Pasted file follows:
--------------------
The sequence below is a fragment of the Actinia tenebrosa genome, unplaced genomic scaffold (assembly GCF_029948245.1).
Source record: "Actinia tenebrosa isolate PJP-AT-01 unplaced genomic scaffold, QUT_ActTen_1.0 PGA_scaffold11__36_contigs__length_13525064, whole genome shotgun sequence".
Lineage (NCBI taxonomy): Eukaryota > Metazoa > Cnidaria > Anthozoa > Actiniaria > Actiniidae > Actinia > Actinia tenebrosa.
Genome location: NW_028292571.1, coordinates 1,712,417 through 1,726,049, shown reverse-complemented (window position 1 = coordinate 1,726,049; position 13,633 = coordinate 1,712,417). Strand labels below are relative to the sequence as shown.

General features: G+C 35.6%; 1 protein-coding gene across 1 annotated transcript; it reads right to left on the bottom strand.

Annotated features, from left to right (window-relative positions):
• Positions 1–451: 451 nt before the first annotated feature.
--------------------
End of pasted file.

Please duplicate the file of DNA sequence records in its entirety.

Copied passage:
The sequence below is a fragment of the Actinia tenebrosa genome, unplaced genomic scaffold (assembly GCF_029948245.1).
Source record: "Actinia tenebrosa isolate PJP-AT-01 unplaced genomic scaffold, QUT_ActTen_1.0 PGA_scaffold11__36_contigs__length_13525064, whole genome shotgun sequence".
Lineage (NCBI taxonomy): Eukaryota > Metazoa > Cnidaria > Anthozoa > Actiniaria > Actiniidae > Actinia > Actinia tenebrosa.
Genome location: NW_028292571.1, coordinates 1,712,417 through 1,726,049, shown reverse-complemented (window position 1 = coordinate 1,726,049; position 13,633 = coordinate 1,712,417). Strand labels below are relative to the sequence as shown.

General features: G+C 35.6%; 1 protein-coding gene across 1 annotated transcript; it reads right to left on the bottom strand.

Annotated features, from left to right (window-relative positions):
• Positions 1–451: 451 nt before the first annotated feature.